Or else, you take your monthly mortgage payments, add maintainence expenditure, home insurace, property taxes and then subtract monthly rent that you will currently pay to rent a similar house and then invest/withdraw the resulting amount from the original investment you made from the downpayment (plus other initial expenses). Also, you also consider the fact that rent, monthly maintainence expenses, and home insurance will probably increase at the rate of inflation. You also take into account the tax savings from the property taxes and the interest payment portion of your mortage expenses. And then you find out either the breakeven rent at a given rate of outside return (6.73% risk-free or 11.4% with risk) or you find the required return for the given amount of monthly rent in order to breakeven. For the first part, I have calculated that monthly rent of approx. 2100 is equivalent to owning an house of $650,000 in today's environment in the Bay Area. I believe that I can rent a 3 BD, 2 Bath house in a good neighborhood in the Bay Area for $2100. If I were to buy that house or similar one it is going to cost me much more. What do you say? The spreadsheet that I did does all these calculations and more.

Posted by: Ashish Hanwadikar | January 24, 2006 at 04:08 PM

Am I missing a point!

5. To buy a house, @ 20% you are investing $ 130,000. If property value appreciates @ a very modest 2.5%; at the end of ten years, it will be worth $ 832,056. If you sell the house at that time, and the cost of sale is say 5%, your actual appreciation would be 832,056*.95-650000 = 140,452. If this was your principal home, there is no tax.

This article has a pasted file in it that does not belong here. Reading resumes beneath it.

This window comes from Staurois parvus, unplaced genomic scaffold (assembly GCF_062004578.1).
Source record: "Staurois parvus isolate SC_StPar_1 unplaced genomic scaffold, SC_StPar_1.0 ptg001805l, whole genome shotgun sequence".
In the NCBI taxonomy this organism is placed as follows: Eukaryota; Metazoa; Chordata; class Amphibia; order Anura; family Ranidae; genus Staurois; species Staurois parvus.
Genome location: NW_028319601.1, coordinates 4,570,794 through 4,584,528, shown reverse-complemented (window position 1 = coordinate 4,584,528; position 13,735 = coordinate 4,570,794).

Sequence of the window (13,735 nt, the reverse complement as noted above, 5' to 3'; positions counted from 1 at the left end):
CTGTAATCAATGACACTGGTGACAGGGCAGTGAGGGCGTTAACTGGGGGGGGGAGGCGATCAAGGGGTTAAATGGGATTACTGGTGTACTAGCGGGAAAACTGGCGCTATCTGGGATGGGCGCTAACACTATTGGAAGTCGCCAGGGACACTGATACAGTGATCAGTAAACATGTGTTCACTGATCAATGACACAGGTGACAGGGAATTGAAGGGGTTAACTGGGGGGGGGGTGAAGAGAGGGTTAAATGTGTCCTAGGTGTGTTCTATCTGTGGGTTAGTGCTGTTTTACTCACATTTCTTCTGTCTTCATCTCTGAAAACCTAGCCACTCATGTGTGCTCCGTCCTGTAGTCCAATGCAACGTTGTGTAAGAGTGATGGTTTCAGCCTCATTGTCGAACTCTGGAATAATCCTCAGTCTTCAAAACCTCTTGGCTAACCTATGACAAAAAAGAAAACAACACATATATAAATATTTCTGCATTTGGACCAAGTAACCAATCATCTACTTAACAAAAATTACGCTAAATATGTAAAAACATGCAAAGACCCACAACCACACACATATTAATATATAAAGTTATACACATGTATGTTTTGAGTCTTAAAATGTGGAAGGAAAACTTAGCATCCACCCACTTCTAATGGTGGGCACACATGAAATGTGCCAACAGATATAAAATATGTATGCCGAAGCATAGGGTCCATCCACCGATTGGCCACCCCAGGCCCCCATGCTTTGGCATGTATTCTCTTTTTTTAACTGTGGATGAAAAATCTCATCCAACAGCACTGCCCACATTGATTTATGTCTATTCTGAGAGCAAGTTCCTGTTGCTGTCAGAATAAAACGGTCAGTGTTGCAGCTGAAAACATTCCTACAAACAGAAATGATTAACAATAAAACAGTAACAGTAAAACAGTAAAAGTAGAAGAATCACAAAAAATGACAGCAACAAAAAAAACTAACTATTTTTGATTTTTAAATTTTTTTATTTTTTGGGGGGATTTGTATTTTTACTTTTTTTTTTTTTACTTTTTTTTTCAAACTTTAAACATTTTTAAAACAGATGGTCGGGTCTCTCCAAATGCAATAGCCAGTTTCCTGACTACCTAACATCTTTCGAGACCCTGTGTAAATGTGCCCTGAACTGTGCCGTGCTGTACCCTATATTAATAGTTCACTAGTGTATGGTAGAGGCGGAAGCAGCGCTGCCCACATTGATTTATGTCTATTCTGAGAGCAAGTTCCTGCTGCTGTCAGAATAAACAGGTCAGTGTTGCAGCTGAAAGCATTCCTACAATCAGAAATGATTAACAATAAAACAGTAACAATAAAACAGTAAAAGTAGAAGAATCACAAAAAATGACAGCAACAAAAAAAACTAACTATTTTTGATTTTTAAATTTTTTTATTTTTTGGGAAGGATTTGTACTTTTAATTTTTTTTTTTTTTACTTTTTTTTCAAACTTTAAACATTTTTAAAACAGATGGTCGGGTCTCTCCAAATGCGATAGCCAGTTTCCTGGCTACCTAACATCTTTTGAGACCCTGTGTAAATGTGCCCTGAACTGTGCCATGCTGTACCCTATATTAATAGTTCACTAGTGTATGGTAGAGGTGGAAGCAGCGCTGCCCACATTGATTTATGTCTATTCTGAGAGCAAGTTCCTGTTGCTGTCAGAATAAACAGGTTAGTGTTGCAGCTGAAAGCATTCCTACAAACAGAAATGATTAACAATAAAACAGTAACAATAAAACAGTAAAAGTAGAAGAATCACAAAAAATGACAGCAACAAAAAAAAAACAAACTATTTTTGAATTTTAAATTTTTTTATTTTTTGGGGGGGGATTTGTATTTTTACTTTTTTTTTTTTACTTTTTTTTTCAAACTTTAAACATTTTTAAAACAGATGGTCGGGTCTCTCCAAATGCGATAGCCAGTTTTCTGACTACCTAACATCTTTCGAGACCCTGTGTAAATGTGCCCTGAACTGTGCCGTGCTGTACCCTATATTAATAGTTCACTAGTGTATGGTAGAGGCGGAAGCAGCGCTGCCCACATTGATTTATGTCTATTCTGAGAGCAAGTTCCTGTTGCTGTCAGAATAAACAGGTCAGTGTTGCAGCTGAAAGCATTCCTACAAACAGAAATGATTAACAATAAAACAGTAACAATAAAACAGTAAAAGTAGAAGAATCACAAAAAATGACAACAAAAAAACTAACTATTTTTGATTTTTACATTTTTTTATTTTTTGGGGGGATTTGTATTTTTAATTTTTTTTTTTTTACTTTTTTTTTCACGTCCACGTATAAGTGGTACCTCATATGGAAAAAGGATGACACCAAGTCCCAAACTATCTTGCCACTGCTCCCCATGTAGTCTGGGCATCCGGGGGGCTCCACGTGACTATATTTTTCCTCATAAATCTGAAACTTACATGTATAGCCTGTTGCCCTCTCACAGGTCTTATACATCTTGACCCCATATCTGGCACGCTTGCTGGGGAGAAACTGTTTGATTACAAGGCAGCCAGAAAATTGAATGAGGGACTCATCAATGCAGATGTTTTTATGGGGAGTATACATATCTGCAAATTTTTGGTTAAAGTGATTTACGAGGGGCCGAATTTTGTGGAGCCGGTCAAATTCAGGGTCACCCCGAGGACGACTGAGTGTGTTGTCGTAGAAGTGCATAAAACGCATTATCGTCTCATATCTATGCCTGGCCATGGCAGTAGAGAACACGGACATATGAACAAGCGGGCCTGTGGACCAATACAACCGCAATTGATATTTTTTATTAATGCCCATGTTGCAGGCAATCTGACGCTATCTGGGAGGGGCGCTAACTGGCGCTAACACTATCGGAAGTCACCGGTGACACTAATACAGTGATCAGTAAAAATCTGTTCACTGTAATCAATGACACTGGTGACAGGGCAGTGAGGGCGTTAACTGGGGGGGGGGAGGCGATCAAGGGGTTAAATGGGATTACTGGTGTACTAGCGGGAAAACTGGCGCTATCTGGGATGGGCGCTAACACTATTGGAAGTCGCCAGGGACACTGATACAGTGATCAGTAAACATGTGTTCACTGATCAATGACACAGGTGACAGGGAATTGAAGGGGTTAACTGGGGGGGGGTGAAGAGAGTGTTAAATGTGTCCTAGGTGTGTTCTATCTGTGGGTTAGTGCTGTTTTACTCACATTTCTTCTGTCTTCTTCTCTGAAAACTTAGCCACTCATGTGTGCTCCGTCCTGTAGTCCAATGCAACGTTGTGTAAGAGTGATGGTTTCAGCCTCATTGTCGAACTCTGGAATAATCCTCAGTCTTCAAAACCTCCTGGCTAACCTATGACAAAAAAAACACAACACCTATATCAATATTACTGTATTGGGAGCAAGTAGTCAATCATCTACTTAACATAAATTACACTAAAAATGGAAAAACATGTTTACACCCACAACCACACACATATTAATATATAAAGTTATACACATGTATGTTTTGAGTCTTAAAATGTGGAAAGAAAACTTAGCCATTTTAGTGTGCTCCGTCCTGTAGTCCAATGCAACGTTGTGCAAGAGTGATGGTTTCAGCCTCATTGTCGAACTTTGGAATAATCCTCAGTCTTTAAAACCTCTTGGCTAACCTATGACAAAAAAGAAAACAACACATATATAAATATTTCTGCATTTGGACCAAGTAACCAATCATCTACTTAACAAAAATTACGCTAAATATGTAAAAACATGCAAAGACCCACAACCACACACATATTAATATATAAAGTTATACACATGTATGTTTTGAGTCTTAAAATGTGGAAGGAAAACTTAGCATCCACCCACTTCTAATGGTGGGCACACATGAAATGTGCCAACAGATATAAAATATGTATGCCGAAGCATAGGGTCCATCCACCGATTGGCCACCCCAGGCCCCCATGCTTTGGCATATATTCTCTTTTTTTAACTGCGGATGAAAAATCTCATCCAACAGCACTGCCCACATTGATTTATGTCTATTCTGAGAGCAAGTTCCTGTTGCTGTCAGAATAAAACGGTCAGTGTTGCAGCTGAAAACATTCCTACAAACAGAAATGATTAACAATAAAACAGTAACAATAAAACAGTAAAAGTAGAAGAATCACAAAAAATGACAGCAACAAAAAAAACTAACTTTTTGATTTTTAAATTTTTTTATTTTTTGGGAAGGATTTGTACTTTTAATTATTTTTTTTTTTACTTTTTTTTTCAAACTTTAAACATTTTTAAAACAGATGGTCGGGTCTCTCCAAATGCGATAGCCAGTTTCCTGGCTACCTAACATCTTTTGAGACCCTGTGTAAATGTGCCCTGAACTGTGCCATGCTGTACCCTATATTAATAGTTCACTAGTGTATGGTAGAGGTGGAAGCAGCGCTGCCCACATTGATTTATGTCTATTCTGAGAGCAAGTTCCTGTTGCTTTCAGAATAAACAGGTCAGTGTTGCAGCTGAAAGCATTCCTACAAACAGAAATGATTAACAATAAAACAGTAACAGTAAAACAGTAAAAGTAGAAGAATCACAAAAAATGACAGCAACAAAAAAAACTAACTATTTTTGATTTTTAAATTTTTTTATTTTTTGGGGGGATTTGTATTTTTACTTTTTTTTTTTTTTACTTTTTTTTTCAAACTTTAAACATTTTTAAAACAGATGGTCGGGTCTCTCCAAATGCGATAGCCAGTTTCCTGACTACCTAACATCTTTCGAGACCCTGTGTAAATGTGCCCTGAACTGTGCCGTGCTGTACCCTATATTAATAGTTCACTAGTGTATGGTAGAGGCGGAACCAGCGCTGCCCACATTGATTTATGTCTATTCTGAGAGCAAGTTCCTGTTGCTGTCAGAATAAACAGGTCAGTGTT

6. Against this, if you invest same 130,000 @ 6.5% and are in 34.3% tax bracket, at the end of 10 years, you will have earned $ 71,718. This assumes that there are no withdrawals and the interest/dividend is re-invested. This is half of home owner's return.

7. Now, review the two basic assumptions and determine which is more conservative. A modest 2.5% property appreciation over 10 years against sustained 6.5% return outside your home. Come up with your own assumptions and then make up your mind.

4. Do not get fooled by the media hype on bubble. Call that a correction. If you have any chance to speak to homeowners who are owning for ten years, they can provide you with a good appreciation factor and how have the past bubbles affected them.

5. Read these comments with my initial reaction posted here on Jan 12th. I am still optimistic that if you can afford, you will join the other 2/3rd of the population in this country.

Posted by: Hemant Mandpe | January 24, 2006 at 02:19 PM

Hi,

I'm interested in getting the Excel spreadsheet and emailing it to me will be highly appreciated.

Thanks and keep up with good work.